That should come as no surprise.

Read this next:

Danny De Gracia: Time To Stop Making Excuses And Just Get Started Already

Local reporting when you need it most

Support timely, accurate, independent journalism.

Honolulu Civil Beat is a nonprofit organization, and your donation helps us produce local reporting that serves all of Hawaii.


About the Author

Civil Beat Editorial Board

The members of The Civil Beat Editorial Board are Chad Blair, Patti Epler, Nathan Eagle, Kim Gamel, John Hill and Matthew Leonard. Opinions expressed by the editorial board reflect the group’s consensus view. Not all members may participate in every interview or essay. Chad Blair, the Politics and Opinion Editor, can be reached at cblair@civilbeat.org.

Latest Comments (0)

Great op-edReaders please know there is already a movement to elect our presidents by National Popular Vote. There is a wealth of information on their websiteState by state the National Popular Vote Interstate Compact law has passed. Those states total 195 electors. Once the total gets to 270 it will activate and as a block they will elect whoever wins the most votes nationally. This works within the Electoral College frameworkHawaii passed this law and counts among the 195 electors. See the website, many states need to pass this. We need 75 more electors. Please tell friends and post that website link on your social media. The movement is grassroots supported. The law may have to pass by referendum in some states which involves expensive ads. Some PACs don’t want our president elected by the majority! In 2020, they funded a referendum to withdraw Colorado from the Compact, but lostI appeal to substantial financial backers to help this important movement. Making Every Vote Equal would enfranchise all voters. Nationally, many voters don't believe the government works for them. This is a positive and very visible, tangible step to begin the repair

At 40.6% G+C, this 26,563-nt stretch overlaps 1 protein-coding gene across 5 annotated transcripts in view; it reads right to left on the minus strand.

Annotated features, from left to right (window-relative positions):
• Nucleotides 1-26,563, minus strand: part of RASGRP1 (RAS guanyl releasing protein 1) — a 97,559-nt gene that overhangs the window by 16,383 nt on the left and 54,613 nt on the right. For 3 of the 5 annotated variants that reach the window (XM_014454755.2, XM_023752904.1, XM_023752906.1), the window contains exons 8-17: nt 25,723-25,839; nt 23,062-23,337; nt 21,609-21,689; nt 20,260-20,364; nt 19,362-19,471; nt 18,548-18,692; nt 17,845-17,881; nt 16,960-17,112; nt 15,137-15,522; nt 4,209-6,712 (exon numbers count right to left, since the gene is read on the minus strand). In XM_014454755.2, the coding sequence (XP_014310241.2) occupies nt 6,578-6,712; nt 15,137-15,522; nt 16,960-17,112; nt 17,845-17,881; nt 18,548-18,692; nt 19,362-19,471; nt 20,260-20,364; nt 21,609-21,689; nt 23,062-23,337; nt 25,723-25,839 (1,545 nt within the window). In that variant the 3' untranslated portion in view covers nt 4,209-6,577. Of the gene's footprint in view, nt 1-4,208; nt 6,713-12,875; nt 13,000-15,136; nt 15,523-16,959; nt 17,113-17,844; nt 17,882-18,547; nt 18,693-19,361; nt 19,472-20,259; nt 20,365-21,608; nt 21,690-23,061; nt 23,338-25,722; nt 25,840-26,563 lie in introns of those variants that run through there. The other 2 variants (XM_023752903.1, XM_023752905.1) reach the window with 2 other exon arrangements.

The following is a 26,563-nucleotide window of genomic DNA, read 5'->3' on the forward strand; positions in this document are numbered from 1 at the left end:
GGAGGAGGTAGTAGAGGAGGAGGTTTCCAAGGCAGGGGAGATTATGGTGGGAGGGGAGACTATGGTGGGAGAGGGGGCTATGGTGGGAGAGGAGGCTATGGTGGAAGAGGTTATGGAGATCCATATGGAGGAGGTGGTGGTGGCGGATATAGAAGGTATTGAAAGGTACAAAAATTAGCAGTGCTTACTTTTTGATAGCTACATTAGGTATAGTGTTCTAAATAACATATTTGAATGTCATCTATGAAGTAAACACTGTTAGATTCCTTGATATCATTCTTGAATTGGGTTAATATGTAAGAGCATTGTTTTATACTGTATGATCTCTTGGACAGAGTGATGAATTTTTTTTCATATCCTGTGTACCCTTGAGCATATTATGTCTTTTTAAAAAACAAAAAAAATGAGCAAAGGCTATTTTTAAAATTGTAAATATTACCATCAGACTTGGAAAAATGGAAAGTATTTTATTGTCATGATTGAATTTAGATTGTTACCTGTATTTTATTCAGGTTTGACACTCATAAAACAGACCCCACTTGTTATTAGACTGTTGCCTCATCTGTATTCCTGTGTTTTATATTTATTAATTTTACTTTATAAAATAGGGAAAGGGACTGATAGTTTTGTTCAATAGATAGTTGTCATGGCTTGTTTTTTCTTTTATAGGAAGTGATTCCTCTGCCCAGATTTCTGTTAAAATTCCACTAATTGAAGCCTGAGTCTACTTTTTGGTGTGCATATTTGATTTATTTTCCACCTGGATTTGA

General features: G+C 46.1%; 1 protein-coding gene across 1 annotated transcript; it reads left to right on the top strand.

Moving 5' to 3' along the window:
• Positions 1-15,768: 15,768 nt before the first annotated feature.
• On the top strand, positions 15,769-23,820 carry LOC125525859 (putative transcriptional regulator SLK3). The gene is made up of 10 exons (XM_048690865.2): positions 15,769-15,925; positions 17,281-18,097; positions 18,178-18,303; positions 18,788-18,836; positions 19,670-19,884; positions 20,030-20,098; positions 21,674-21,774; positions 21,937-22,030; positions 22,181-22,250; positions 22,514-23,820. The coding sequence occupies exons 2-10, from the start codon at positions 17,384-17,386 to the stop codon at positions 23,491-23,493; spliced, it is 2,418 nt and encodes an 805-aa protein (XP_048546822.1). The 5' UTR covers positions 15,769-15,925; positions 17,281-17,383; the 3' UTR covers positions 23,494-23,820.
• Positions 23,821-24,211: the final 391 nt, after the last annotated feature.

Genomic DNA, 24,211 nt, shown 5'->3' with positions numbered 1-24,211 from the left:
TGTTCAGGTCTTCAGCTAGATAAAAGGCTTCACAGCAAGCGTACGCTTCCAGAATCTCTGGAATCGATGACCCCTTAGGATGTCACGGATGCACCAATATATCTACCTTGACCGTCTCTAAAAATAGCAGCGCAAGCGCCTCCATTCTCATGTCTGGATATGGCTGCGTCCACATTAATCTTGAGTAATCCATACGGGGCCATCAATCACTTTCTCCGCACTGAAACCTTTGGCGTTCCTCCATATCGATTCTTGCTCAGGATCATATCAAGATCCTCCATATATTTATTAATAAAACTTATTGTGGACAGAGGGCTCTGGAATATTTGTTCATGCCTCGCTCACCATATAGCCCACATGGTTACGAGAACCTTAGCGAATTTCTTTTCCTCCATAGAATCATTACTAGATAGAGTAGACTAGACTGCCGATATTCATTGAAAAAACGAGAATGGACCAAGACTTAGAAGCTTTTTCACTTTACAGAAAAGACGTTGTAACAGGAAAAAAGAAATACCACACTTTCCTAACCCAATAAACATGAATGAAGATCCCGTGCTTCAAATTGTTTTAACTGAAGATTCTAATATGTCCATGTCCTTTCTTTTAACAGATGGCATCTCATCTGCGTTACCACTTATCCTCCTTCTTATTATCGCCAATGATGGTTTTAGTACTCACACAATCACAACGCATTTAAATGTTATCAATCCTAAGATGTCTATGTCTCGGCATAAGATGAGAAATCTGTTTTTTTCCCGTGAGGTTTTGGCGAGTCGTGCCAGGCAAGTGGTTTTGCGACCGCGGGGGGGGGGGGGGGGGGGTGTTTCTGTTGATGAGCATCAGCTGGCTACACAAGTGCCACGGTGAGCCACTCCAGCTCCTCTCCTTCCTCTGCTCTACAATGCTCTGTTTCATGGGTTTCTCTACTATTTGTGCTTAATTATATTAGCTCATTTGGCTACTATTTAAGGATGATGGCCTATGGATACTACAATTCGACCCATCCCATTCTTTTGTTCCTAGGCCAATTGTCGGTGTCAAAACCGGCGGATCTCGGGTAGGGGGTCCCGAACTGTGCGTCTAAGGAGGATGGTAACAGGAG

Because_Democracy_Is_Worth_It · 1 year ago

The reality is that eliminating the Electoral College will result on a focus on states with the largest populations. Politicians will only spend their time campaigning in New York and California. Every other state will become an inconsequential backwater. The Electoral College forces politicians to get their viewpoint out to John Q. Public in towns and cities across the country. Politicians must make their positions known and defend those positions to a wide cross section of the US population. Otherwise, the only thing that will matter is what the people in New York City, Los Angeles, and San Francisco think.